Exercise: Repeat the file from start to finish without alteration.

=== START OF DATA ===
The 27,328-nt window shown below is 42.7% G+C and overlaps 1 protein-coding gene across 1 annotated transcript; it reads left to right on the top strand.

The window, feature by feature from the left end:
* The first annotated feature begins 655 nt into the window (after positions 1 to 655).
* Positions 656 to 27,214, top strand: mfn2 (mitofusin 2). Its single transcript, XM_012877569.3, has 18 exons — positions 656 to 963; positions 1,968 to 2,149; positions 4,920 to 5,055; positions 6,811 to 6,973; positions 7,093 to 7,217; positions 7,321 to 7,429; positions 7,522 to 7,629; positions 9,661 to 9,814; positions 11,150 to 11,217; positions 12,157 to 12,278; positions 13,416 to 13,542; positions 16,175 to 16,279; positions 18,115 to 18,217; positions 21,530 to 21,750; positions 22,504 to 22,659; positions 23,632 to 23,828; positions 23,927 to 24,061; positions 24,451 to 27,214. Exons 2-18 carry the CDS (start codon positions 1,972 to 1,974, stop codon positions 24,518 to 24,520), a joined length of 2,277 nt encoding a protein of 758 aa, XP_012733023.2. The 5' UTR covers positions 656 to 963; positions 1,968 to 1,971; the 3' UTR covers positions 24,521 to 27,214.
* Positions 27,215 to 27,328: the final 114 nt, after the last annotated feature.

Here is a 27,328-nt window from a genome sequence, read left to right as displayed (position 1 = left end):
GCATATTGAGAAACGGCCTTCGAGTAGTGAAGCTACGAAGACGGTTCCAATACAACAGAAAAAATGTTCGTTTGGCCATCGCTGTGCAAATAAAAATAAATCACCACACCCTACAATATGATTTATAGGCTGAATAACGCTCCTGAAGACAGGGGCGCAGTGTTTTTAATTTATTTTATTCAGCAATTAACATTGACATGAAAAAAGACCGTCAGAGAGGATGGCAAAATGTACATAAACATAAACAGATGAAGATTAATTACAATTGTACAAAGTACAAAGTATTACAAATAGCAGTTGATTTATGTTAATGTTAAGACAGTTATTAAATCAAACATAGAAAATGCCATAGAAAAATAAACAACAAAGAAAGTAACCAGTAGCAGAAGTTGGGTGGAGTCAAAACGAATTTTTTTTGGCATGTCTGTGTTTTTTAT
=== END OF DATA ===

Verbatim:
The 27,328-nt window shown below is 42.7% G+C and overlaps 1 protein-coding gene across 1 annotated transcript; it reads left to right on the top strand.

The window, feature by feature from the left end:
* The first annotated feature begins 655 nt into the window (after positions 1 to 655).
* Positions 656 to 27,214, top strand: mfn2 (mitofusin 2). Its single transcript, XM_012877569.3, has 18 exons — positions 656 to 963; positions 1,968 to 2,149; positions 4,920 to 5,055; positions 6,811 to 6,973; positions 7,093 to 7,217; positions 7,321 to 7,429; positions 7,522 to 7,629; positions 9,661 to 9,814; positions 11,150 to 11,217; positions 12,157 to 12,278; positions 13,416 to 13,542; positions 16,175 to 16,279; positions 18,115 to 18,217; positions 21,530 to 21,750; positions 22,504 to 22,659; positions 23,632 to 23,828; positions 23,927 to 24,061; positions 24,451 to 27,214. Exons 2-18 carry the CDS (start codon positions 1,972 to 1,974, stop codon positions 24,518 to 24,520), a joined length of 2,277 nt encoding a protein of 758 aa, XP_012733023.2. The 5' UTR covers positions 656 to 963; positions 1,968 to 1,971; the 3' UTR covers positions 24,521 to 27,214.
* Positions 27,215 to 27,328: the final 114 nt, after the last annotated feature.

Here is a 27,328-nt window from a genome sequence, read left to right as displayed (position 1 = left end):
GCATATTGAGAAACGGCCTTCGAGTAGTGAAGCTACGAAGACGGTTCCAATACAACAGAAAAAATGTTCGTTTGGCCATCGCTGTGCAAATAAAAATAAATCACCACACCCTACAATATGATTTATAGGCTGAATAACGCTCCTGAAGACAGGGGCGCAGTGTTTTTAATTTATTTTATTCAGCAATTAACATTGACATGAAAAAAGACCGTCAGAGAGGATGGCAAAATGTACATAAACATAAACAGATGAAGATTAATTACAATTGTACAAAGTACAAAGTATTACAAATAGCAGTTGATTTATGTTAATGTTAAGACAGTTATTAAATCAAACATAGAAAATGCCATAGAAAAATAAACAACAAAGAAAGTAACCAGTAGCAGAAGTTGGGTGGAGTCAAAACGAATTTTTTTTGGCATGTCTGTGTTTTTTAT